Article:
Simple law change would improve transgender lives
Human Rights Commission
Friday, 18 January 2008
Simple law change would improve transgender New Zealanders lives
The Human Rights Commission is calling for an amendment to legislation that would allow transgender people to obtain birth certificates and passports that reflect their gender identity and sex.
The call comes in the report of the Commission’s Transgender Inquiry entitled To Be Who I Am. The Commission recommends that an amendment to the Births, Deaths and Marriages Act 1995 would make it clear that a person who had taken “decisive steps to live fully and permanently in the gender identity of the nominated sex” could be issued a document that accurately recorded their sex.
The Inquiry found that the majority of transgender people are unable to assert their citizenship by changing the sex on their birth certificate and passport so it reflects their gender identity. This added to the burden of discrimination many transgender people faced.
Joy Liddicoat, the lead commissioner on the Transgender Inquiry said, “We consider it quite possible to change the criteria for changing sex details without creating concerns about the continued integrity of state-issued documents like birth certificates and passports.”
Four out of five submissions to the Inquiry described examples of serious discrimination from harassment at work to assault and sexual abuse. “Transgender people face enormous barriers to safely doing things that many other New Zealanders take for granted,” she said.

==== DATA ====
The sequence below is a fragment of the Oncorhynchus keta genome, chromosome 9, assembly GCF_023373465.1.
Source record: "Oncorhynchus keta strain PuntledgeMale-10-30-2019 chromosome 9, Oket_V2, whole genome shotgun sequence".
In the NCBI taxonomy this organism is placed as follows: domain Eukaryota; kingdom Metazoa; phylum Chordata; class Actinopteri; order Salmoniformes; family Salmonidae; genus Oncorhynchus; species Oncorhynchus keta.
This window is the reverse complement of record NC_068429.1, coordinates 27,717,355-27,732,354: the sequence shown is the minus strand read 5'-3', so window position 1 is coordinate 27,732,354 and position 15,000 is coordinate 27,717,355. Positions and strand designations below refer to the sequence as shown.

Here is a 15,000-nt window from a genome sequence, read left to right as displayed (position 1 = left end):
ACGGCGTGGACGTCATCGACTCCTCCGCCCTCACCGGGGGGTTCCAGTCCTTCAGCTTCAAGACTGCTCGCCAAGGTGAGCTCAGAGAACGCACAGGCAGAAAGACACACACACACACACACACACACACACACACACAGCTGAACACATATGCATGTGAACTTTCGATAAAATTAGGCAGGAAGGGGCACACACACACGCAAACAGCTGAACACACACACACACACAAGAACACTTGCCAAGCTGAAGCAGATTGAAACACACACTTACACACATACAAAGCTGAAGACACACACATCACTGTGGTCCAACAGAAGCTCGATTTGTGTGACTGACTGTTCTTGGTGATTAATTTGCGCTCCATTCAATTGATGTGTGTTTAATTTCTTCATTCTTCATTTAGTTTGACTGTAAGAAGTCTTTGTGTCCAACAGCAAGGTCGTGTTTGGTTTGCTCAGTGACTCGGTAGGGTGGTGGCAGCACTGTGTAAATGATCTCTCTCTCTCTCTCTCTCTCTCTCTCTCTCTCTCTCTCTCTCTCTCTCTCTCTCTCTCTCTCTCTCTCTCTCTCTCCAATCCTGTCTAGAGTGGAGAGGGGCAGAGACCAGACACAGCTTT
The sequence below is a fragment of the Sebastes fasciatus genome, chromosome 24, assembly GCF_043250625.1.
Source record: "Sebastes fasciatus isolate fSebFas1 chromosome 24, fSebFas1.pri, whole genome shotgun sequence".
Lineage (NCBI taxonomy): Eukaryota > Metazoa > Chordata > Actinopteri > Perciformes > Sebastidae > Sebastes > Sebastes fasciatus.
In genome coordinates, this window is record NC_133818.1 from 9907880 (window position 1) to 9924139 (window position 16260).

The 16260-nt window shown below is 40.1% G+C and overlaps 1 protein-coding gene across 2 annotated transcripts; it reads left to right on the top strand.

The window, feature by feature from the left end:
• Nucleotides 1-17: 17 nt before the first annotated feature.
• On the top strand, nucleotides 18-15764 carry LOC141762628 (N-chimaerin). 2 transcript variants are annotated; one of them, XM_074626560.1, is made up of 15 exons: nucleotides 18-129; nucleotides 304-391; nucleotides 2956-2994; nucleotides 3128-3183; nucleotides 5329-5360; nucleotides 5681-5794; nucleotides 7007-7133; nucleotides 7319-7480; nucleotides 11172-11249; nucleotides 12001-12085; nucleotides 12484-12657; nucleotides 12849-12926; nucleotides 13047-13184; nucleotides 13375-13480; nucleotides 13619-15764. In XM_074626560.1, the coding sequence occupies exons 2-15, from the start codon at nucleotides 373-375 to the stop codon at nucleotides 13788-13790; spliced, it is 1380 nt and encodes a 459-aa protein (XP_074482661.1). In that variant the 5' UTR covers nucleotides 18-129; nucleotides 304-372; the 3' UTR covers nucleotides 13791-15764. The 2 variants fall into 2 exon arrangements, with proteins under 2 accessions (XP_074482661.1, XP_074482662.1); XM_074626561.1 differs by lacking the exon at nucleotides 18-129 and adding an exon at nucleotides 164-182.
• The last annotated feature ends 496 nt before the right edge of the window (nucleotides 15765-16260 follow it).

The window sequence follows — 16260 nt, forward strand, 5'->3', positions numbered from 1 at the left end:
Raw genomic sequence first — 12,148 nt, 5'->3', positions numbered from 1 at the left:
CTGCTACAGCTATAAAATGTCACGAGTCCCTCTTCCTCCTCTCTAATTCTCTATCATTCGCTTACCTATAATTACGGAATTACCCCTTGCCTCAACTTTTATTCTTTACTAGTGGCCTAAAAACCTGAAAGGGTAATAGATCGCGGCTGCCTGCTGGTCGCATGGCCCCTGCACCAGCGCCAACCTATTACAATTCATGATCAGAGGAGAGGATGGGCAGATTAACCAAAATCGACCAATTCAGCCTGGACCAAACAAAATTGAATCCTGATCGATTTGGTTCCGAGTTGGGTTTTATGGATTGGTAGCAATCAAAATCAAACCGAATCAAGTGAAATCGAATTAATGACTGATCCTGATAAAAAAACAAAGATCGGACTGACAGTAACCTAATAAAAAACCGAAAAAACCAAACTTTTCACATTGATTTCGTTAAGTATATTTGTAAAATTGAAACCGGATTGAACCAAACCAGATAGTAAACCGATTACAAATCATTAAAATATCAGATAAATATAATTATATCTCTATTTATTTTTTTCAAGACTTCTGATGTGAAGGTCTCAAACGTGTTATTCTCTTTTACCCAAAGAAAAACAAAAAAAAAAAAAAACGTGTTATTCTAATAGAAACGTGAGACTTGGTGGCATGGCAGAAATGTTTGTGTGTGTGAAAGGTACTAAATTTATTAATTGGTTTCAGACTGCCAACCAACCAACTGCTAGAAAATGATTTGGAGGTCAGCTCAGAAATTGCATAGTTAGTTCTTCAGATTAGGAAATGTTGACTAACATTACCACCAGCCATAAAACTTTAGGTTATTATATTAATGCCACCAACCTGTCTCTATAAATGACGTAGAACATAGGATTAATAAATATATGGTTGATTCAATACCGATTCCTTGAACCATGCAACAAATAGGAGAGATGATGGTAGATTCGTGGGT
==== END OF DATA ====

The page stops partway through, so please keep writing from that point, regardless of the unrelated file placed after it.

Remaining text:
The Transgender Report highlights four areas for immediate attention:
- increasing participation of trans people in decisions that affect them
- strengthening the legal protections making discrimination against trans people unlawful
- improving access to health services, including gender reassignment services
- simplifying requirements for change of sex on a birth certificate, passport and other documents
And because the Inquiry heard from many intersex New Zealanders, the Inquiry further recommends that the human rights issues experienced by intersex people merit urgent attention.
The Transgender Inquiry has looked at three key areas: personal experiences of discrimination; difficulties accessing health services; and the barriers transgender people face when trying to have their gender status legally recognised on documents like birth certificates and passports.
Chief Human Rights Commissioner Rosslyn Noonan said, “We have come to respect the courage of transgender people who despite significant hurdles have been successful in leading lives of dignity throughout the country.”
The Commission will hold talks about the recommendations with relevant stakeholders.
For a copy of the Report of the Transgender Inquiry Experienced by Transgender People click here